Developing Business Insight Through Data Mining

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Transcript Developing Business Insight Through Data Mining

Developing Business Insight Through Data Mining
Understanding Customers More Deeply And Reducing Promotion Costs
Berling Associates – Assisting Clients To Redefine How The Game Is Played
The more relevant and interpreted customer and potential customer information, the greater is the
ability to segment or niche customers and potential customers into distinct/unique pools with
similar attributes.
Messaging specifically crafted and targeted to each of these unique pools will have a greater
likelihood of stimulating behavior which results in a “sale”.
Media selection for delivery of the message to the various pools should be a mix of low to high
cost pathways, i.e. e-mail to broadcast, depending on the purchasing behavior of the target group.
Applying this added sophistication to the definition of customer and potential customer groups,
then tailoring the message and media to communicate with these groups will provide a more
efficient result. That is, the total cost of promotion will be less, while the “sales” result will be
Berling Associates – Assisting Clients To Redefine How The Game Is Played
A telephone company wanted to increase its cell telephone revenues in a major geographic-market area. At the same time it wanted to reduce
its marketing expenditures during the current fiscal year. The company had approximately 85,000 cell phone users. It was decided to attempt
to increase phone usage within its current base versus attempting to sign up new users, believing this tact would be more efficient. Its agency
had proposed the idea of running a promotion consisting of giving a telephone battery to users so as to increase usage. The question was
which of the cell phone user segments presented the best financial return for the promotion’s cost.
A sophisticated data mining process identified the segment with the greatest potential return. Running the promotion campaign to a specifically
targeted segment of users resulted in a 15% penetration at less than one-third of the cost of a traditional effort. Here is how this was
Three in-house databases (operational, marketing and credit) were analyzed. The operational data files identified usage times and
patterns of those who might be most likely to increase phone usage. Marketing data files identified those users who had responded to
other promotion programs for other company services in the past. Credit files identified those users who had the ability to easily pay for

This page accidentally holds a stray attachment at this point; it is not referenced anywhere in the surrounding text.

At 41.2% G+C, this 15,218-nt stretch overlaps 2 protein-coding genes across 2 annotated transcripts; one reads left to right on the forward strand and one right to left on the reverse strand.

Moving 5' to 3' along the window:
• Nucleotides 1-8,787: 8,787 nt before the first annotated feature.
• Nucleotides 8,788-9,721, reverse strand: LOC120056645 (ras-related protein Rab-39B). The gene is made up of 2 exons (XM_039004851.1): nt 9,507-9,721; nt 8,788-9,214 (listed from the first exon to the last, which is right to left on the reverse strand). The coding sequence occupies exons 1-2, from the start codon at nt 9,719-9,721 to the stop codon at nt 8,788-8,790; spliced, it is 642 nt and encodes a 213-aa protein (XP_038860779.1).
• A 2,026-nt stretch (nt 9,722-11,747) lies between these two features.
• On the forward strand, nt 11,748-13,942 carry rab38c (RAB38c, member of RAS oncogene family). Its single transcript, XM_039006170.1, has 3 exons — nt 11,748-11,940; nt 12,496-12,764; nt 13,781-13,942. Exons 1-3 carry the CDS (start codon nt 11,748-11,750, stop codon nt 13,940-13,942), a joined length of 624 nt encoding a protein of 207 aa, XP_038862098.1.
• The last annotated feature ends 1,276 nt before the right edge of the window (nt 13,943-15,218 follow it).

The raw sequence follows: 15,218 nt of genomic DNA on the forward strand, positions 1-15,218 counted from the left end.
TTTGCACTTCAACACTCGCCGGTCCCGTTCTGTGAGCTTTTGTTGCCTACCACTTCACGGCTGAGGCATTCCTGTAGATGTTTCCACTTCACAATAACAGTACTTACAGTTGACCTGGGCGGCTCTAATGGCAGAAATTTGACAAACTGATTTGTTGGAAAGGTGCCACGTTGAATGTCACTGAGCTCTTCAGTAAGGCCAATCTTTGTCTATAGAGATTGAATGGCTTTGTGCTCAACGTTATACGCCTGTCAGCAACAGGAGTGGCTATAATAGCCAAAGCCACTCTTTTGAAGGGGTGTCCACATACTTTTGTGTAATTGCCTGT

additional phone usage. These three data files were analyzed and merged to develop the target market.
External census data was acquired and was used to identify commuting habits and locations of the target market. Database information
was purchased to obtain purchase behavior and demographics for the target group identified. A number of critical dimensions were
identified, such as: occupation, position in career path, time spent in car, wealth. One of the behavior dimensions investigated in this
analysis was the person’s comfort referring a product or service to another person. Database information was also purchased to provide
credit information on the targets identified. This information was used to cull the list of targets created from the internal information. The
target group identified at this point consisted of those who likely needed the extra minutes, could pay for them, and would likely give a
referral to another for the service.
Through the use of the data mining techniques, a list of 15,000 targets was identified.
The direct marketing campaign was run and the result was a participation rate of 15% of the number of targets identified. This result is
dramatically higher than the .5% participation rate typically experienced. Because the target group was smaller than the traditional direct
marketing target group, the cost of the promotion campaign was significantly less.
Berling Associates – Assisting Clients To Redefine How The Game Is Played
A large national bank wanted to identify opportunities to obtain a “greater share of their customers’ wallet.” The Marketing Department wanted to
capture product and service migration patterns within its customer base. It wanted to anticipate its customers’ needs so as to design, advertise
and promote new products proactively, thereby increasing the likelihood of customer retention through their periods of change. The challenge to
the bank’s marketing personnel was to identify which customer activities the bank could monitor in order to anticipate the need for a new